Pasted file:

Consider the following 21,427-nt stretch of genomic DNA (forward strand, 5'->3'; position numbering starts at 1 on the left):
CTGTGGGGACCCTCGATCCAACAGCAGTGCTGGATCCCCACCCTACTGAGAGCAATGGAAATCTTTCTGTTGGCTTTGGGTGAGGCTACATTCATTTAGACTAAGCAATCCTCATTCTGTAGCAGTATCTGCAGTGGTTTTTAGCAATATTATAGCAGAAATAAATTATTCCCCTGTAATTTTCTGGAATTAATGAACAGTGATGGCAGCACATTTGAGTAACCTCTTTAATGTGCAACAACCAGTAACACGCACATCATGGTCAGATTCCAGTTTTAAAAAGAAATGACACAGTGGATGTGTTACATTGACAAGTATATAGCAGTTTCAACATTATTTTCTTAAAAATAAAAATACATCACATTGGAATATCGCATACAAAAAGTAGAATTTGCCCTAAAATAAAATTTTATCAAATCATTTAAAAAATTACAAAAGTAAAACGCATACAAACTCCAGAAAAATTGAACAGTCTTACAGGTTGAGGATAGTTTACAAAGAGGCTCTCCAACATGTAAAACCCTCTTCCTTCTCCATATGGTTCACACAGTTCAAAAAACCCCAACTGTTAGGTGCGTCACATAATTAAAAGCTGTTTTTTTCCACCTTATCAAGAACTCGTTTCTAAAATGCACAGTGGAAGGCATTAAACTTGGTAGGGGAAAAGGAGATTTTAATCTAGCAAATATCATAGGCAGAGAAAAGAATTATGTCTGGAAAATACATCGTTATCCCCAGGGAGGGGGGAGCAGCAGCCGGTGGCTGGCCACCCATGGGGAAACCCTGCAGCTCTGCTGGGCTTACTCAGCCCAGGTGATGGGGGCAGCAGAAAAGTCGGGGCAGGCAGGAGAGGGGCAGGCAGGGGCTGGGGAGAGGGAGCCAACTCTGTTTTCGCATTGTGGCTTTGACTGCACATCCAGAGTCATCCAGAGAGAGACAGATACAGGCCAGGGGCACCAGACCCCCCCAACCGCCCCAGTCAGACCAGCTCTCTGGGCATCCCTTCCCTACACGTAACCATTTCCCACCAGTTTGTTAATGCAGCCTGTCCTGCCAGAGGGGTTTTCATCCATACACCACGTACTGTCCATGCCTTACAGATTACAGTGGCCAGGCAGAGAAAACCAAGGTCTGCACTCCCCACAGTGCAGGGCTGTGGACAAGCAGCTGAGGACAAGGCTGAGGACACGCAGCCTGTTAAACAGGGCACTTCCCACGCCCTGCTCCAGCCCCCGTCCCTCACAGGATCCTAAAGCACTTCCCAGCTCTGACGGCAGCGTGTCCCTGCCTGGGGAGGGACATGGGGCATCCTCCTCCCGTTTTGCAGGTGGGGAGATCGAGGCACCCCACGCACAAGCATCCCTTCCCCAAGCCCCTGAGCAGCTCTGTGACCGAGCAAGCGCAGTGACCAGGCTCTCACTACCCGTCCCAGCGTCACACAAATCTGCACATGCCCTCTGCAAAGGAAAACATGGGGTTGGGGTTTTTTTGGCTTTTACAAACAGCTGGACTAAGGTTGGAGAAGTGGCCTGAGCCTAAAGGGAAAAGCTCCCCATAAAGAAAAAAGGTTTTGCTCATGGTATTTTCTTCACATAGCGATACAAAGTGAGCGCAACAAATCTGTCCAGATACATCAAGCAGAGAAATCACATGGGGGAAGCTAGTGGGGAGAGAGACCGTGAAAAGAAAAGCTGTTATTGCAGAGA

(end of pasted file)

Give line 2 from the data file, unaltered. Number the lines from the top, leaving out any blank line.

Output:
CTGTGGGGACCCTCGATCCAACAGCAGTGCTGGATCCCCACCCTACTGAGAGCAATGGAAATCTTTCTGTTGGCTTTGGGTGAGGCTACATTCATTTAGACTAAGCAATCCTCATTCTGTAGCAGTATCTGCAGTGGTTTTTAGCAATATTATAGCAGAAATAAATTATTCCCCTGTAATTTTCTGGAATTAATGAACAGTGATGGCAGCACATTTGAGTAACCTCTTTAATGTGCAACAACCAGTAACACGCACATCATGGTCAGATTCCAGTTTTAAAAAGAAATGACACAGTGGATGTGTTACATTGACAAGTATATAGCAGTTTCAACATTATTTTCTTAAAAATAAAAATACATCACATTGGAATATCGCATACAAAAAGTAGAATTTGCCCTAAAATAAAATTTTATCAAATCATTTAAAAAATTACAAAAGTAAAACGCATACAAACTCCAGAAAAATTGAACAGTCTTACAGGTTGAGGATAGTTTACAAAGAGGCTCTCCAACATGTAAAACCCTCTTCCTTCTCCATATGGTTCACACAGTTCAAAAAACCCCAACTGTTAGGTGCGTCACATAATTAAAAGCTGTTTTTTTCCACCTTATCAAGAACTCGTTTCTAAAATGCACAGTGGAAGGCATTAAACTTGGTAGGGGAAAAGGAGATTTTAATCTAGCAAATATCATAGGCAGAGAAAAGAATTATGTCTGGAAAATACATCGTTATCCCCAGGGAGGGGGGAGCAGCAGCCGGTGGCTGGCCACCCATGGGGAAACCCTGCAGCTCTGCTGGGCTTACTCAGCCCAGGTGATGGGGGCAGCAGAAAAGTCGGGGCAGGCAGGAGAGGGGCAGGCAGGGGCTGGGGAGAGGGAGCCAACTCTGTTTTCGCATTGTGGCTTTGACTGCACATCCAGAGTCATCCAGAGAGAGACAGATACAGGCCAGGGGCACCAGACCCCCCCAACCGCCCCAGTCAGACCAGCTCTCTGGGCATCCCTTCCCTACACGTAACCATTTCCCACCAGTTTGTTAATGCAGCCTGTCCTGCCAGAGGGGTTTTCATCCATACACCACGTACTGTCCATGCCTTACAGATTACAGTGGCCAGGCAGAGAAAACCAAGGTCTGCACTCCCCACAGTGCAGGGCTGTGGACAAGCAGCTGAGGACAAGGCTGAGGACACGCAGCCTGTTAAACAGGGCACTTCCCACGCCCTGCTCCAGCCCCCGTCCCTCACAGGATCCTAAAGCACTTCCCAGCTCTGACGGCAGCGTGTCCCTGCCTGGGGAGGGACATGGGGCATCCTCCTCCCGTTTTGCAGGTGGGGAGATCGAGGCACCCCACGCACAAGCATCCCTTCCCCAAGCCCCTGAGCAGCTCTGTGACCGAGCAAGCGCAGTGACCAGGCTCTCACTACCCGTCCCAGCGTCACACAAATCTGCACATGCCCTCTGCAAAGGAAAACATGGGGTTGGGGTTTTTTTGGCTTTTACAAACAGCTGGACTAAGGTTGGAGAAGTGGCCTGAGCCTAAAGGGAAAAGCTCCCCATAAAGAAAAAAGGTTTTGCTCATGGTATTTTCTTCACATAGCGATACAAAGTGAGCGCAACAAATCTGTCCAGATACATCAAGCAGAGAAATCACATGGGGGAAGCTAGTGGGGAGAGAGACCGTGAAAAGAAAAGCTGTTATTGCAGAGA